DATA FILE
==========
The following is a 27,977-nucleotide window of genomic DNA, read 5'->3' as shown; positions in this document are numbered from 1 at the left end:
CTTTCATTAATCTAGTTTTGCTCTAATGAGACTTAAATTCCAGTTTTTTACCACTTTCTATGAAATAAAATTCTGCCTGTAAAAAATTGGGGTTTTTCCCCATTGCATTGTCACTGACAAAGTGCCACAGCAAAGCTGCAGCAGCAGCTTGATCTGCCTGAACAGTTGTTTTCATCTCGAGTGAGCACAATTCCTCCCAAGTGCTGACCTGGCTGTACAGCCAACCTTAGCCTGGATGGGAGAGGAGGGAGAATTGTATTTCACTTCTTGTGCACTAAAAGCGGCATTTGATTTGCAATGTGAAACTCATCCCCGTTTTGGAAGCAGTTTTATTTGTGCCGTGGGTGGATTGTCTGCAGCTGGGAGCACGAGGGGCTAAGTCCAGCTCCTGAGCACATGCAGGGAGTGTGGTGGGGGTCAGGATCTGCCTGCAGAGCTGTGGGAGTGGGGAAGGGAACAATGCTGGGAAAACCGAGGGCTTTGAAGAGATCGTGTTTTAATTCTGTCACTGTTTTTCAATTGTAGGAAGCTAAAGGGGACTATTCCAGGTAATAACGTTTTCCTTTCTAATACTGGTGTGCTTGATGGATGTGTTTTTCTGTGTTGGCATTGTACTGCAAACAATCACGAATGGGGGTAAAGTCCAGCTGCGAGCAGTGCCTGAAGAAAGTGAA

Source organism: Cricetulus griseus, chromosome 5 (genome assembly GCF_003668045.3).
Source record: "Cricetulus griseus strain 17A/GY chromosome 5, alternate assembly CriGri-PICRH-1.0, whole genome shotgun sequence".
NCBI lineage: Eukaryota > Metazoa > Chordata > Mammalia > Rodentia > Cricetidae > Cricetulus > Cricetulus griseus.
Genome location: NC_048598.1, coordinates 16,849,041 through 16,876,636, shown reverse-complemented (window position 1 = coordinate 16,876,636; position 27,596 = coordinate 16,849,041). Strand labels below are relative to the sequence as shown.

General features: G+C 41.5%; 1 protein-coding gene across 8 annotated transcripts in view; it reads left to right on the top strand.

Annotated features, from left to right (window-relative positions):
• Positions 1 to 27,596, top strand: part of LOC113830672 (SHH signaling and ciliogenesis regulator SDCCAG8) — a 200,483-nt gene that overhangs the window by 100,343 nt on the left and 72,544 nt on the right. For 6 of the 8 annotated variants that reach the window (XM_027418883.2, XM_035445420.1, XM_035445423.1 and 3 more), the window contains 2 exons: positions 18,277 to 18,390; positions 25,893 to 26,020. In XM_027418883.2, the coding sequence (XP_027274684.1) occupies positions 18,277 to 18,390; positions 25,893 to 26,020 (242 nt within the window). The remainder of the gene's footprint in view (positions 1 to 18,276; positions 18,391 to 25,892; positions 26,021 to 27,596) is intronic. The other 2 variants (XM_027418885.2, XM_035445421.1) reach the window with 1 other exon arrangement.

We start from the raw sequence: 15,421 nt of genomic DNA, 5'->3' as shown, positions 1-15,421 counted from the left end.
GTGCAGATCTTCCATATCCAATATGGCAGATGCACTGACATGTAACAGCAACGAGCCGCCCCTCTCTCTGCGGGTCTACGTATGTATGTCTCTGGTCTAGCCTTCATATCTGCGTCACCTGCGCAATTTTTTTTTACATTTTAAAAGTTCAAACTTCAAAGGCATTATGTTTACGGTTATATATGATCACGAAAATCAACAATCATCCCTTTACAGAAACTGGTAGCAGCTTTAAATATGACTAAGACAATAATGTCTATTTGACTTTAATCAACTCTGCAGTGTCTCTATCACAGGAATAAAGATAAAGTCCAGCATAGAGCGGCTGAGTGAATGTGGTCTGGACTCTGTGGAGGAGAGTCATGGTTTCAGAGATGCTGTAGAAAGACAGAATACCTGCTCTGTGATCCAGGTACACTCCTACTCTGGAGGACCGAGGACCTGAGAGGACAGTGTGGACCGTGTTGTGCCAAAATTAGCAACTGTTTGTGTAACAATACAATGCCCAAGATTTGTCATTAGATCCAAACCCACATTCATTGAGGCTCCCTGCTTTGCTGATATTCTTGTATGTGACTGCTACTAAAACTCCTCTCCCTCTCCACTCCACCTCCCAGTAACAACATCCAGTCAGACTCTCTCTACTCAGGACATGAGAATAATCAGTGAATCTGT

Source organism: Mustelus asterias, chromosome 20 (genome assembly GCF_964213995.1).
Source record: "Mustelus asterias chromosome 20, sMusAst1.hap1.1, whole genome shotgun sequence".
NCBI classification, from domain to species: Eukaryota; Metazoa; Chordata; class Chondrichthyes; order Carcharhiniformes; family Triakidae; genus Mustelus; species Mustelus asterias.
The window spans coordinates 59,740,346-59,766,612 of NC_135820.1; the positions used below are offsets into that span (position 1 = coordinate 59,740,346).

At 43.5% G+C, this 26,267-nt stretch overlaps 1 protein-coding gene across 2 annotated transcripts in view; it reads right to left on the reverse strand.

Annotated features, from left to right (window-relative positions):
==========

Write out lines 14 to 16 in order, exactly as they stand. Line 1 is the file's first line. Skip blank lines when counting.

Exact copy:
NCBI classification, from domain to species: Eukaryota; Metazoa; Chordata; class Chondrichthyes; order Carcharhiniformes; family Triakidae; genus Mustelus; species Mustelus asterias.
The window spans coordinates 59,740,346-59,766,612 of NC_135820.1; the positions used below are offsets into that span (position 1 = coordinate 59,740,346).

At 43.5% G+C, this 26,267-nt stretch overlaps 1 protein-coding gene across 2 annotated transcripts in view; it reads right to left on the reverse strand.